The Garage Sale Giveaway

“Why am I doing this?” she muttered to herself while pounding the sign into the front lawn. Finishing the task, she went back up the driveway to the garage. Plopping down in a lawn chair, she thought about the events leading up to this day.

She was having an estate sale. Her father had passed away five years ago and her mother was in the beginning stages of Alzheimer’s. Recently she had placed her mother in an assisted living facility. She remembered the tears in her mother’s eyes when she had left. In fact, she would never forget them. She cried all the way home.

She had no choice. He parents weren’t wealthy. They did all right and had some money in the bank. Unfortunately, it wasn’t enough to cover an extended stay in the facility. She had no other option but to sell the property and its contents. Being an only child, it was an excruciating task, and it had fallen to her to take care of it.

She had spent two weeks trying to get the sale ready, two weeks a of pricing her parent’s prized possessions. She had gone through four boxes of tissues while doing so.

“How do you put a value on memories?” she kept asking herself, “How do you sell what you grew up around?”

It tormented her. The vase her father had given her mother. It had always been full of flowers. The oak secretary her mother had seen in an antique shop. Her father had surprised her with it that Christmas morning. How do you value his accumulation of smoking pipes? His tools? Fishing tackle? She had no clue, her mother’s jewelry box she had kept. She just couldn’t bring herself to part with it. She remembered, as a child, watching her mother pin rhinestone brooches to her dress and then head for church. She couldn’t sell them. Every time she looked at them she saw her mother.

She had talked to her friends who had gone through the same thing. They understood what she was going through and sympathized with her. That was all they could do. They knew she had to deal with it just as they had.

Now she sat in the lawn chair and thought about tomorrow and dreaded it. The sign said the sale started at 9:00 A.M., which meant there would be early birds. Her children were coming to help which would be a relief.

Up at dawn, she fixed her breakfast and went to the house. And as expected, there were cars lined up at 7:00 A.M. There was a cluster of people standing outside the garage door. her children arrived and they talked about who would do what. She was designated the cashier. She nodded her head yes and they were ready.

“Lord, please help me do this,” she prayed, “Give me strength like I have never had before.”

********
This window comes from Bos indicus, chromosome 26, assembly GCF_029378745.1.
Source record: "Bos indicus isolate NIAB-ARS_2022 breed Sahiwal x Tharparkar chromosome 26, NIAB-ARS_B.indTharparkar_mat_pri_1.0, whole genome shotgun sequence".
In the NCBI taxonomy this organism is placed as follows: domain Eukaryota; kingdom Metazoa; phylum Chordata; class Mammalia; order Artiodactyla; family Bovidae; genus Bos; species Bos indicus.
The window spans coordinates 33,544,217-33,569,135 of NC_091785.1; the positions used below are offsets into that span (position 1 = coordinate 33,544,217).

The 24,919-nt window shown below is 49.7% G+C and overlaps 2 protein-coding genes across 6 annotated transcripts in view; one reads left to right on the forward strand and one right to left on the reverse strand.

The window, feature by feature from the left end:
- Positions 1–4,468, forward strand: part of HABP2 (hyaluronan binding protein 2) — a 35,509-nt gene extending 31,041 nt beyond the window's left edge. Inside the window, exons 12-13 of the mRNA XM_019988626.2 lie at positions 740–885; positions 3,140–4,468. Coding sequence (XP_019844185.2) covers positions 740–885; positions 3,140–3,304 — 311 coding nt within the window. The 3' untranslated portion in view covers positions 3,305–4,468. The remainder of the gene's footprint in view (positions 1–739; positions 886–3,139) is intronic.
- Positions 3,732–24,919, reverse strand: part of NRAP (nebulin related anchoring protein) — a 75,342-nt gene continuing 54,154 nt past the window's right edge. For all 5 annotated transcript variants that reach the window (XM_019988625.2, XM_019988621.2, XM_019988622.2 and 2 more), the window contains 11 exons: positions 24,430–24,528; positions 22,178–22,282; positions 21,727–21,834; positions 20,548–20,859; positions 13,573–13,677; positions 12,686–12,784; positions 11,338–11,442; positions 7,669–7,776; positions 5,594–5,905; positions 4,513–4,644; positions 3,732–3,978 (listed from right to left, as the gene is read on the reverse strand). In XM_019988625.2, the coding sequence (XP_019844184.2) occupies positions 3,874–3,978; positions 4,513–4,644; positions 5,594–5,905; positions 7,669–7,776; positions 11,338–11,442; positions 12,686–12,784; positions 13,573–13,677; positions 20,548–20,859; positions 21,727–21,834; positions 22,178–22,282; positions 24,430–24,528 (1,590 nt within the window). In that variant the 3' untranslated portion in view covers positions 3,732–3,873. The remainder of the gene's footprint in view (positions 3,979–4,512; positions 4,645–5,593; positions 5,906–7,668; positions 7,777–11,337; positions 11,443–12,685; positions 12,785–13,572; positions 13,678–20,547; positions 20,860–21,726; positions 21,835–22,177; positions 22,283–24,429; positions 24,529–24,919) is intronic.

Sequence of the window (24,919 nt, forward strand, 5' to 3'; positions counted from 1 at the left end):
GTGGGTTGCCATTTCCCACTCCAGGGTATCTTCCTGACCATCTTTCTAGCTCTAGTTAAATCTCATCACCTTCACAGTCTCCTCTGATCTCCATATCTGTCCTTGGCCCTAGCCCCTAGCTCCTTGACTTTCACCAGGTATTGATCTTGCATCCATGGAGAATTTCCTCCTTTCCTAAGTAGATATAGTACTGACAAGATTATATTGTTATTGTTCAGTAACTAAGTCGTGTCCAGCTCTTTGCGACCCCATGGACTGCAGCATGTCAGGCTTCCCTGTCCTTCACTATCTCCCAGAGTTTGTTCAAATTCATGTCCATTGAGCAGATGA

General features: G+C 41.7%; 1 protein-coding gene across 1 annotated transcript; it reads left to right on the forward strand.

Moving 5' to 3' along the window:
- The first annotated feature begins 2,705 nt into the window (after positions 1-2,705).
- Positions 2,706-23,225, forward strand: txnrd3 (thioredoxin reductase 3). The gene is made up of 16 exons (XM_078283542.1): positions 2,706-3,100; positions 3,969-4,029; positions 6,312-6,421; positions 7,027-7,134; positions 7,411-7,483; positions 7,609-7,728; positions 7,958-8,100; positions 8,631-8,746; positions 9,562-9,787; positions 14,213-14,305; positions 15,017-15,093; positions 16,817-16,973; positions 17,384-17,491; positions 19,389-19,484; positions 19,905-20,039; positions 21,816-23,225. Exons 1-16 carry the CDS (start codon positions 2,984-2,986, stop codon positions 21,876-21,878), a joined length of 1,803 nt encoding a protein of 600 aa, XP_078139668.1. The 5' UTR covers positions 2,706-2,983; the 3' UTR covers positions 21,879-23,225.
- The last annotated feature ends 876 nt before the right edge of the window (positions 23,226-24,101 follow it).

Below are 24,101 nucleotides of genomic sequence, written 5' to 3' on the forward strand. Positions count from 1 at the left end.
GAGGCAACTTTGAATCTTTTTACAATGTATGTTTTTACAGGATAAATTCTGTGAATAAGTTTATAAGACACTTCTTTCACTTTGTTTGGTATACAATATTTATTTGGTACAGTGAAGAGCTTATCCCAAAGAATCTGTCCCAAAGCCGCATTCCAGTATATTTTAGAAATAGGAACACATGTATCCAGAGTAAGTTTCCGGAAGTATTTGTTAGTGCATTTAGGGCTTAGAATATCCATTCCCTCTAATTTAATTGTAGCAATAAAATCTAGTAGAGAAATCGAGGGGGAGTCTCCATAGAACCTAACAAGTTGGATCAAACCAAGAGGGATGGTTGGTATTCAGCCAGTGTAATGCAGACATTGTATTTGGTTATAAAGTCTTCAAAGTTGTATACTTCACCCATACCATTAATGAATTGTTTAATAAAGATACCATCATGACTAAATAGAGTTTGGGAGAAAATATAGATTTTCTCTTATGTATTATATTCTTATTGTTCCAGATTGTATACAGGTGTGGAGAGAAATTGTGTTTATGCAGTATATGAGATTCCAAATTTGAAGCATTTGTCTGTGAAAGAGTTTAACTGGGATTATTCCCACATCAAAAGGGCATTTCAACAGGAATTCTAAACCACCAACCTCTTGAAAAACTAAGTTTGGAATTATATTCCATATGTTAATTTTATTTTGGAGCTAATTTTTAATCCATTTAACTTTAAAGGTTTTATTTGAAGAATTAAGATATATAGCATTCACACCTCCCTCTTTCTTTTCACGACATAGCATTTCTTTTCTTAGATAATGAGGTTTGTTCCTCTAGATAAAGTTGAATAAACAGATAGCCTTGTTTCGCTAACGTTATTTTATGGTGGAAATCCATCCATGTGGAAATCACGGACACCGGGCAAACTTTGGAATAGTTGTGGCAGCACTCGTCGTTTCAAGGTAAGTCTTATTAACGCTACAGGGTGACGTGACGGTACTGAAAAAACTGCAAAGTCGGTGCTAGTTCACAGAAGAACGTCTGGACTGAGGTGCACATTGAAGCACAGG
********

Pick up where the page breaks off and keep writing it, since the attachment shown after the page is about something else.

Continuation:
The garage door went up and it began.

A man grabbed her father’s fly rod and reel and approached her to pay for it. She broke down and began to weep. Taken back by it, the man silently stood and watched.

“Ma’am, are you all right?” he softly asked.

Nodding yes through her tears, she answered, “It was my father’s favorite. Mother gave it to him on their twenty-fifth wedding anniversary.”

“I am sure he loved it. He has taken good care of it,” he answered.

“Yes, and I’m sorry. I didn’t know how hard this was going to be,” she replied.

“I know, I had to do the same thing for my parents. It wasn’t easy but I got through it. Try to think of it this way. Imagine the happiness your parent’s things will bring to others. That’s what I did. It was the only way I could do it. You have a sensitive spirit just like me. Don’t get me wrong, it’s a good thing to have. You may not think so but it is.

She looked at the man and smiled, “Thank you, you have made me look at it as a blessing instead of an ordeal.”

"May I make a suggestion?” he asked.

“Yes, what is it?”

“Give something away. You will have people here who are not as financially blessed as you are. Choose someone to give it to. You’ll know who it is.”

What should I give them?”

“You will know. I remember a young couple who came to mine. They had a daughter around eight years old. I gave her one of my mother’s dolls. The look on her face was priceless. I will never forget that face. Ma’am, I don’t know if you are a believer or not. The Bible says it is far better to give than receive. You think about it and see what you are prompted to do.”

He paid for the fly rod plus reel and left.

The sale took on a whole different meaning. She put a smile on her face, greeted everyone and her parent’s belongings flew out of there.

Her opportunity came that afternoon. A young couple came up the drive with a little boy in tow. He immediately locked onto her father’s train set he had when he was a little boy. She knew it was an antique and had some value. She rose from her seat and approached the couple.

“My! What a good-looking young man you are,” she said while kneeling down before him,  “what is your name?”

“Jason,” he shyly answered.

“Do you see something here you like?”

He immediately pointed to the train.

“Ma’am,” his father said, “we can’t afford it.”

Let me see,” she said, “why, I think there has been a mistake made here.”

“A mistake?”

“Yes, this train is supposed to be in the “Free” pile over there,” she said while pointing.

“Are you sure?”

“Yes, I am quite sure.”

They grabbed the train set and through tears thanked her profusely and left.

Later, while sitting at the cashier’s table she thought about it and smiled. Her parents would have been proud of her. And so would Jesus.

May 7, 2022